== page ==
States Sue Meta for Creating Mental Health Crisis

( – President Joe Biden discussed the negative impact of social media sites on mental health, “especially for [the country’s] children,” during his February State of the Union Address. He also called on Congress to pass legislation holding the Big Tech sites accountable for sacrificing America’s youth for profit. Three months later, Surgeon General Dr. Vivek Murthy issued an advisory addressing the same concerns. Several states apparently got tired of waiting for a federal remedy and sued Meta for reportedly creating a mental health crisis.

On October 24, the attorneys general of 33 states filed a civil “complaint for injunctive and other relief” against Instagram and its parent company, Meta, in the United States District Court for the Northern District of Colorado. The 233-page lawsuit alleges that Meta had “profoundly altered” the social and psychological “realities of a generation of young Americans” using “powerful … technologies” to engage, entice, “and ultimately ensnare” America’s youth.

The complaint accuses Meta and its Instagram and Facebook platforms of “repeatedly” misleading the public about the “substantial risks” associated with using its sites, putting profit over consumer safety. Likewise, the plaintiffs claim the Big Tech company has “ignored the sweeping damage … caused to the mental and physical health” of the country’s children and teenagers.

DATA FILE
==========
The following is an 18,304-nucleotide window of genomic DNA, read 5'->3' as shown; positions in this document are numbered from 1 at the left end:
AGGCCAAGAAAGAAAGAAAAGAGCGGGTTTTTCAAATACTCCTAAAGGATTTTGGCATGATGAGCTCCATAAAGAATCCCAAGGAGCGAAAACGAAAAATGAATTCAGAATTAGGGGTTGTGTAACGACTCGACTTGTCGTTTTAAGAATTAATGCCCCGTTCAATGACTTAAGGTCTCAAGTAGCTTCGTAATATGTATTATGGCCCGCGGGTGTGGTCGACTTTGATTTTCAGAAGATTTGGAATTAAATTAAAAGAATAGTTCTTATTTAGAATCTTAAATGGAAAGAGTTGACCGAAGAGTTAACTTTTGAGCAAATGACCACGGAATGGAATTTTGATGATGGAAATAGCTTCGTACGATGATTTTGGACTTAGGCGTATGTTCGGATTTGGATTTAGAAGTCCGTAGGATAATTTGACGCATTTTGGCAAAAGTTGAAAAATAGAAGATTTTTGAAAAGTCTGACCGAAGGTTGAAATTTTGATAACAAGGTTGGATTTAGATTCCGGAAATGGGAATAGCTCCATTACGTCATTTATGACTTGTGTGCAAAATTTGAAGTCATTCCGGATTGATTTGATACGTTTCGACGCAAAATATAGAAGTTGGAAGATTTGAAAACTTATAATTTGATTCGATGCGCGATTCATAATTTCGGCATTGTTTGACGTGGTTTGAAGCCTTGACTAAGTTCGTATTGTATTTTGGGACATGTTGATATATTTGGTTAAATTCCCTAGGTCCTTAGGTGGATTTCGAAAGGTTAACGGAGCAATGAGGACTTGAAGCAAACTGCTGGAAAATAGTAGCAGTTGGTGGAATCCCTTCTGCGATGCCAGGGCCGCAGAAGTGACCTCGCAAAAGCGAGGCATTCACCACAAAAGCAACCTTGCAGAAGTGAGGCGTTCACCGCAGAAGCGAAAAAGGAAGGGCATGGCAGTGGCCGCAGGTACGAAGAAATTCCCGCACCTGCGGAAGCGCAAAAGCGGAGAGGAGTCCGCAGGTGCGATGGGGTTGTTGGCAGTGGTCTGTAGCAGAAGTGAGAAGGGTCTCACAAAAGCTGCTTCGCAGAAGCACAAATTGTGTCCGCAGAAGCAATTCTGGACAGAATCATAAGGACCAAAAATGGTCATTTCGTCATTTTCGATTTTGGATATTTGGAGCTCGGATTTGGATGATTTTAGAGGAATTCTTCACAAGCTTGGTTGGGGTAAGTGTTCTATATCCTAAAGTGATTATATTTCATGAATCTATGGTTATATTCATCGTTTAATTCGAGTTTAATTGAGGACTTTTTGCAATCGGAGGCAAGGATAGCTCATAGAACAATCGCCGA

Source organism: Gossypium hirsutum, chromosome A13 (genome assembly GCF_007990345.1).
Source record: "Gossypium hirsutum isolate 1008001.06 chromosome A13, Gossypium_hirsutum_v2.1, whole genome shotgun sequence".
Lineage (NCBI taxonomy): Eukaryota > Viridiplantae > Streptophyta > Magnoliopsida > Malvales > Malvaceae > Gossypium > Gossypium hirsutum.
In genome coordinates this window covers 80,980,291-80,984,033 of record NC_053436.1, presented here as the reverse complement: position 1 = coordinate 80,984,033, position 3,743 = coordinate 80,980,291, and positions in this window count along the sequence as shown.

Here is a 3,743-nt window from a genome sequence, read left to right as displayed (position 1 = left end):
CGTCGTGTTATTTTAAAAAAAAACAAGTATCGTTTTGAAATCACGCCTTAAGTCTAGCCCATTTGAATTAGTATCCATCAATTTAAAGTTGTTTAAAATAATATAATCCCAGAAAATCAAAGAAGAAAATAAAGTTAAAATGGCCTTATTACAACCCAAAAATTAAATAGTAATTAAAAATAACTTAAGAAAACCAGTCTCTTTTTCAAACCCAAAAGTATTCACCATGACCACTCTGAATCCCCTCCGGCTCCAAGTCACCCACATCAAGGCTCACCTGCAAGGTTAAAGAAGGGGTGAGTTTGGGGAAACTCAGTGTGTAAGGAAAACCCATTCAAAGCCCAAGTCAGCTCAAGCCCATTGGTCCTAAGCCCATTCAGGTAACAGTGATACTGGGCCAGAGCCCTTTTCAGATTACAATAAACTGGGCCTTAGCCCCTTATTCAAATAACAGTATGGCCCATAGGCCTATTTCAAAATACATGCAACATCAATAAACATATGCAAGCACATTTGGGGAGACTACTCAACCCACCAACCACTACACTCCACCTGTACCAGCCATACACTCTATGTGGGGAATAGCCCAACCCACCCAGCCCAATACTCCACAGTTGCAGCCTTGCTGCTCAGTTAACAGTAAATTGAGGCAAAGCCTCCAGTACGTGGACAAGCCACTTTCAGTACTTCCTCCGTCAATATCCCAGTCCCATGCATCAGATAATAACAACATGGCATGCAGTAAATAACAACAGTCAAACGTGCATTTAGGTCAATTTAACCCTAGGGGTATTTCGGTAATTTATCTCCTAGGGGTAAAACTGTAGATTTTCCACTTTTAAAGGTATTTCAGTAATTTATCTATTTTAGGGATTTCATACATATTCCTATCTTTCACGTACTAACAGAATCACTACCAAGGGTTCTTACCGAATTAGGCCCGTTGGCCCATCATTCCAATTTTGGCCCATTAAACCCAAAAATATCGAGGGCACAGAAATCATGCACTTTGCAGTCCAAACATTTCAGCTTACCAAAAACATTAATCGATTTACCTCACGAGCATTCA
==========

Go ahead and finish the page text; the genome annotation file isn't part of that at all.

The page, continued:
The attorneys general said the tech giant invoked a four-part “scheme.” However, the court court redacted the substance of one of them. The remaining three included Meta’s

  1. Development of Instagram and Facebook based on a business model that maximized the time and attention spent on those platforms by “young users.”
  2. Creation and implementation of harmful and manipulative features to “induce … compulsive and extended … use” of the platforms by children and teens while “falsely” claiming the sites were safe for young users.
  3. Refusal to “abandon [the] use of known harmful features,” despite the preponderance of “independent expert analysis” detailing the harm caused to your users at the expense of their mental and physical health.

The plaintiffs asked the court to issue a permanent injunction forcing the defendants to halt their ongoing and future violations of the Children’s Online Privacy Protection (COPPA) Rule, a law enacted in 1998 placing restrictions on website companies that target children under 13 years of age. Likewise, they asked the court to make whatever other orders it deems necessary to enforce Meta’s compliance with the COPPA Rule and award them damages, restitution, and further compensation the court deems fair and equitable.

Additionally, the individual states asked for permanent injunctions, under their statutes, barring Meta from engaging in misleading, unfair, and deceptive practices — particularly those impacting children and teenagers.

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